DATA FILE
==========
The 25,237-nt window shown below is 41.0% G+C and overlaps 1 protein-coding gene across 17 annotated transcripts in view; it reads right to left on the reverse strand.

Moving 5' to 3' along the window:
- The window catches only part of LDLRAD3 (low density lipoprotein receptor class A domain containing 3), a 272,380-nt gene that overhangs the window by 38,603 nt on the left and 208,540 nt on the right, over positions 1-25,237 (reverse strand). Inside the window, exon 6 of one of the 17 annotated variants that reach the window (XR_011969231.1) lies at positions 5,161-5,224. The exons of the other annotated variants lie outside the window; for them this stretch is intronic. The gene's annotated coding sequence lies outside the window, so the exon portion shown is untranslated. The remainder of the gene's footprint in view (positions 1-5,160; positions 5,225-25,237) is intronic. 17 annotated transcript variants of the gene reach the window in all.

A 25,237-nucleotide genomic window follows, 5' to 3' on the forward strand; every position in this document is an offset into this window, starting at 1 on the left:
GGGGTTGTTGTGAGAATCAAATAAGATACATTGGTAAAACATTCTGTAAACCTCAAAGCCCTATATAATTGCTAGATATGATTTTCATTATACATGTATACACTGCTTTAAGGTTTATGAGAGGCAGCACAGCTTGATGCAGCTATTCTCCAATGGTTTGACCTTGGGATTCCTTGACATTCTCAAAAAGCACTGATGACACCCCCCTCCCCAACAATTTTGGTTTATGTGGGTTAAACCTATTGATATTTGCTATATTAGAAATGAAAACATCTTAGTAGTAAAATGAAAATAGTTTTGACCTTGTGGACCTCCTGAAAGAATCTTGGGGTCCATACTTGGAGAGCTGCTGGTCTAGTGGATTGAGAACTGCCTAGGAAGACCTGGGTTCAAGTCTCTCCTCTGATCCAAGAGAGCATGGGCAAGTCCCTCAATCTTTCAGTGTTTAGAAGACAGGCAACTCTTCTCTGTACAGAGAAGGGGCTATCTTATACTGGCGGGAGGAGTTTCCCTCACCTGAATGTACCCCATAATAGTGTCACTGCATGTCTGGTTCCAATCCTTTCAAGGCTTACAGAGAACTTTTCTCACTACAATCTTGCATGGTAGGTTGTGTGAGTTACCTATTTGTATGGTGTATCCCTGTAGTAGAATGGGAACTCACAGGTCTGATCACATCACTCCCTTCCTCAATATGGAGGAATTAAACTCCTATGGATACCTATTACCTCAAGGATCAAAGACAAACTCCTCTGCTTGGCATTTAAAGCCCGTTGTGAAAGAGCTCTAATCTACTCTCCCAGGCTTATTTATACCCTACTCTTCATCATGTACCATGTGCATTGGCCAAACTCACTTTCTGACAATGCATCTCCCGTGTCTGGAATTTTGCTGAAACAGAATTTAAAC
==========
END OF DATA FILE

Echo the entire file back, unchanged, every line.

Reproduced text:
The 25,237-nt window shown below is 41.0% G+C and overlaps 1 protein-coding gene across 17 annotated transcripts in view; it reads right to left on the reverse strand.

Moving 5' to 3' along the window:
- The window catches only part of LDLRAD3 (low density lipoprotein receptor class A domain containing 3), a 272,380-nt gene that overhangs the window by 38,603 nt on the left and 208,540 nt on the right, over positions 1-25,237 (reverse strand). Inside the window, exon 6 of one of the 17 annotated variants that reach the window (XR_011969231.1) lies at positions 5,161-5,224. The exons of the other annotated variants lie outside the window; for them this stretch is intronic. The gene's annotated coding sequence lies outside the window, so the exon portion shown is untranslated. The remainder of the gene's footprint in view (positions 1-5,160; positions 5,225-25,237) is intronic. 17 annotated transcript variants of the gene reach the window in all.

A 25,237-nucleotide genomic window follows, 5' to 3' on the forward strand; every position in this document is an offset into this window, starting at 1 on the left:
GGGGTTGTTGTGAGAATCAAATAAGATACATTGGTAAAACATTCTGTAAACCTCAAAGCCCTATATAATTGCTAGATATGATTTTCATTATACATGTATACACTGCTTTAAGGTTTATGAGAGGCAGCACAGCTTGATGCAGCTATTCTCCAATGGTTTGACCTTGGGATTCCTTGACATTCTCAAAAAGCACTGATGACACCCCCCTCCCCAACAATTTTGGTTTATGTGGGTTAAACCTATTGATATTTGCTATATTAGAAATGAAAACATCTTAGTAGTAAAATGAAAATAGTTTTGACCTTGTGGACCTCCTGAAAGAATCTTGGGGTCCATACTTGGAGAGCTGCTGGTCTAGTGGATTGAGAACTGCCTAGGAAGACCTGGGTTCAAGTCTCTCCTCTGATCCAAGAGAGCATGGGCAAGTCCCTCAATCTTTCAGTGTTTAGAAGACAGGCAACTCTTCTCTGTACAGAGAAGGGGCTATCTTATACTGGCGGGAGGAGTTTCCCTCACCTGAATGTACCCCATAATAGTGTCACTGCATGTCTGGTTCCAATCCTTTCAAGGCTTACAGAGAACTTTTCTCACTACAATCTTGCATGGTAGGTTGTGTGAGTTACCTATTTGTATGGTGTATCCCTGTAGTAGAATGGGAACTCACAGGTCTGATCACATCACTCCCTTCCTCAATATGGAGGAATTAAACTCCTATGGATACCTATTACCTCAAGGATCAAAGACAAACTCCTCTGCTTGGCATTTAAAGCCCGTTGTGAAAGAGCTCTAATCTACTCTCCCAGGCTTATTTATACCCTACTCTTCATCATGTACCATGTGCATTGGCCAAACTCACTTTCTGACAATGCATCTCCCGTGTCTGGAATTTTGCTGAAACAGAATTTAAAC